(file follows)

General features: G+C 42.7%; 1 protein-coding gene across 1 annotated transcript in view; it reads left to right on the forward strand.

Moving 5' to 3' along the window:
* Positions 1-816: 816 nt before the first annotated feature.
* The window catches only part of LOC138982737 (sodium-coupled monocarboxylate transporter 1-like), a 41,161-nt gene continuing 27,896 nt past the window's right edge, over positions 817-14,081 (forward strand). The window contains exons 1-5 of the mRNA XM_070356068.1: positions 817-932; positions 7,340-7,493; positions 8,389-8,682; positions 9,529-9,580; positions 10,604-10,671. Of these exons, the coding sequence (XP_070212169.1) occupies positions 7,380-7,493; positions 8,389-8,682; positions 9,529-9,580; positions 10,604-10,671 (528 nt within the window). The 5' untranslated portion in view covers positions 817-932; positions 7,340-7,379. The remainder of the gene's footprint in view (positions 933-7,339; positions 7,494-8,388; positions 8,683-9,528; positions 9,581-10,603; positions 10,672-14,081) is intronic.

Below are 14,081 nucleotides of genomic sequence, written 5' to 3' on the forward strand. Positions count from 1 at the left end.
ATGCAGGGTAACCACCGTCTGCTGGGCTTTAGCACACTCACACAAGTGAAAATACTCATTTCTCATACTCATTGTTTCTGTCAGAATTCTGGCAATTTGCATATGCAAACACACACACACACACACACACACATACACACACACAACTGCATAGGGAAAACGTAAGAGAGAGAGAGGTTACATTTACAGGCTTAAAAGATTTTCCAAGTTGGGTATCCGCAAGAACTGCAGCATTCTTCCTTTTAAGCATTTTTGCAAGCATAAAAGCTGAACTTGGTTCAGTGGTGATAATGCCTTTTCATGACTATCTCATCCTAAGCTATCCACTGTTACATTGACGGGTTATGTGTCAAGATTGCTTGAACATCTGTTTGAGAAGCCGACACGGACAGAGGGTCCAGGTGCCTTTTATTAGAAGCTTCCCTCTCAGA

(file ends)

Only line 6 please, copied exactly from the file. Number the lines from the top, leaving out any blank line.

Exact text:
ATGCAGGGTAACCACCGTCTGCTGGGCTTTAGCACACTCACACAAGTGAAAATACTCATTTCTCATACTCATTGTTTCTGTCAGAATTCTGGCAATTTGCATATGCAAACACACACACACACACACACACACATACACACACACAACTGCATAGGGAAAACGTAAGAGAGAGAGAGGTTACATTTACAGGCTTAAAAGATTTTCCAAGTTGGGTATCCGCAAGAACTGCAGCATTCTTCCTTTTAAGCATTTTTGCAAGCATAAAAGCTGAACTTGGTTCAGTGGTGATAATGCCTTTTCATGACTATCTCATCCTAAGCTATCCACTGTTACATTGACGGGTTATGTGTCAAGATTGCTTGAACATCTGTTTGAGAAGCCGACACGGACAGAGGGTCCAGGTGCCTTTTATTAGAAGCTTCCCTCTCAGA